Pinoy court attendant Patrick Omega finds home with Suns

Published November 18, 2021, 6:00 PMMiguel Flores

Patrick Omega considers it an honor to work for his hometown team, interact with world-class players, and represent Filipinos in the NBA.

Patrick Omega getting ready for work at Footprint Center. (Photo credit: Patrick Omega)

Filipinos love to be around basketball. We don't even need to play it to show our passion for the sport.

A shared experience for a lot of Filipinos growing up was just hanging out at basketball courts, making friends, and waiting for the golden hour in the afternoon when the sun’s still bright and the cool breeze starts to fill the court. That was the best time to play. And if the grown-ups were hogging the court, there was nothing wrong with just hanging around the sidelines. 

We’re drawn to basketball, just as Patrick Omega was drawn to the Phoenix Suns. Omega is a Filipino who grew up in Phoenix. Though he was miles away from the Philippines, his roots are still intrinsically Filipino. 

Omega grew up around sports because of his older brother. His childhood superheroes were Kobe Bryant and LeBron James. His first NBA memory was watching Robert Horry's infamous game-winning triple against the Sacramento Kings. He naturally became a Suns fan, taking in the exciting “Seven-Seconds-or-Less” team as a kid. 

When he turned 16, his mom told him about an opportunity that seemed perfect for any basketball fan.

“The Suns used to have open interviews. If you're 16 to 19 years old, you just show up to the stadium with a résumé. For some reason, my mom found it online,” Omega told NBA.com Philippines. “I showed up when I was 16, 17 years old. For some reason, they hired me. Luckily, I've been here ever since. Luckily, I've been with my co-workers as well. We've been working together for numerous years.”

Since 2013, Omega has been a court attendant for the Suns. His day starts three hours before tip-off, helping players and coaches prepare for the game in whatever way he can. That usually involves helping players warm up and shoot, but it doesn’t stop there. Anything from laundry to food orders, Omega and his co-workers attend to it. During the game, Omega often has a mop or a towel in hand for keeping the floor dry. After the game, he and his team are still there to clean up and help any player who wants to get some shots up.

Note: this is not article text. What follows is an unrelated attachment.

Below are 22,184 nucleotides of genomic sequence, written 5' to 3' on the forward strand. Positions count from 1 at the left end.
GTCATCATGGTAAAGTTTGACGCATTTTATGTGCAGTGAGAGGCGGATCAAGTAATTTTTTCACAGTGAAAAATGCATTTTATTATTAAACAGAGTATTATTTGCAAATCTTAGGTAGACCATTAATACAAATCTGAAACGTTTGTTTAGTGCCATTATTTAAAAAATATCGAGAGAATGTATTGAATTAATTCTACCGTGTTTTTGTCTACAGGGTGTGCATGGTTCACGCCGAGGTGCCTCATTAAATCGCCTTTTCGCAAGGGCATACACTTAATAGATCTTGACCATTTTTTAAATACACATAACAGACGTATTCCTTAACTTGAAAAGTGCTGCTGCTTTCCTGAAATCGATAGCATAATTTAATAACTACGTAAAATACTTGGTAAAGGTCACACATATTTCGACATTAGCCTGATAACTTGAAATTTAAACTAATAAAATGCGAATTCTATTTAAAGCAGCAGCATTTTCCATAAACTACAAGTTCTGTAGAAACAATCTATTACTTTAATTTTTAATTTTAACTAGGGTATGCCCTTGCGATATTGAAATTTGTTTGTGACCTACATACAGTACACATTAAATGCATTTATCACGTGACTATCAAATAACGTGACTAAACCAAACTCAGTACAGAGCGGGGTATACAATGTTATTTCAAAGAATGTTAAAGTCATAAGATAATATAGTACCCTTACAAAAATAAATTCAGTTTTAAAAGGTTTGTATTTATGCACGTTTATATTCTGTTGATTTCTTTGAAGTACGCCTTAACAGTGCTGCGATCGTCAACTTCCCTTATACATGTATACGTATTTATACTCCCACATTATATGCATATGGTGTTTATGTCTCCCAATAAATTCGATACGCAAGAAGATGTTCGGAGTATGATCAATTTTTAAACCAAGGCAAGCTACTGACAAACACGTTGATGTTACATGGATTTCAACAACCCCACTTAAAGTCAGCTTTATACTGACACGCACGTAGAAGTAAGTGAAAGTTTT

Essentially, Omega’s job is to make the quiet moments before games even more peaceful for players. Whatever they need, he is willing to help. The regular season grind demands a lot out of NBA players. Omega gets a first-hand look at what it takes to play at the highest level of basketball in the world. 

“NBA players, for the most part, carry themselves with a lot of professionalism. They're here to work. This is their career, their livelihood. They come in, they're very respectful. It's an honor to work with them every day,” he said. “They're world-class athletes. To see the work they put in to warm up before the game, how they mentally prepare themselves, it's very rewarding to see.”

For some, a lot of what Omega does is the tedium they want to avoid. After all, the best part of the NBA experience is watching actual basketball games. No one wants to watch warmups, except maybe for Filipinos who can’t help but be around hoops. The NBA has developed a global presence, but Filipinos love the league and basketball uniquely – a fact not lost on Omega as he strives to be a good representation for Filipinos in the NBA.

“Basketball has always been part of my DNA, it's part of my family's DNA, and obviously, our country's DNA. It's something that I cherish so much as a Filipino. Being here, being part of this community, I lucked out into finding an interview,” said Omega. “It's a special mantle for someone to call you a Filipino, being in America and working in the NBA. I carry that as a big point of pride with me.”

Omega is a proud Suns fan. Working for his hometown team and being close to the players have always been a treat for him. He first got there when the Suns were floundering in the middle of the Western Conference standings. He had courtside seats for some seasons that a lot of people, even Suns fans, would rather forget.

The best part of the job is getting to witness the Suns’ rise firsthand. He was there when Devin Booker was a hotshot rookie. He has seen Deandre Ayton – his favorite Suns player – mature into his potential as a former top draft pick. Most importantly, he was there for the Suns’ NBA Finals run last season. For someone who was there in the front row through all the ups and downs, that incredible run meant a lot more to Omega than to the average fan.

“To go from no fans to a packed arena... I can vividly remember myself on the court at that moment, almost about to cry,” Omega said about the Suns’ first playoff game at Footprint Center last season, when the league began allowing fans back in the venue. “It was an emotional moment for me, just realizing that wow, we really made it here. After all these years, we're here. I felt nothing but pride for my city, for my community.”

It shouldn’t be a surprise that Patrick Omega found his place with the Suns. Filipinos, after all, are at home in the NBA.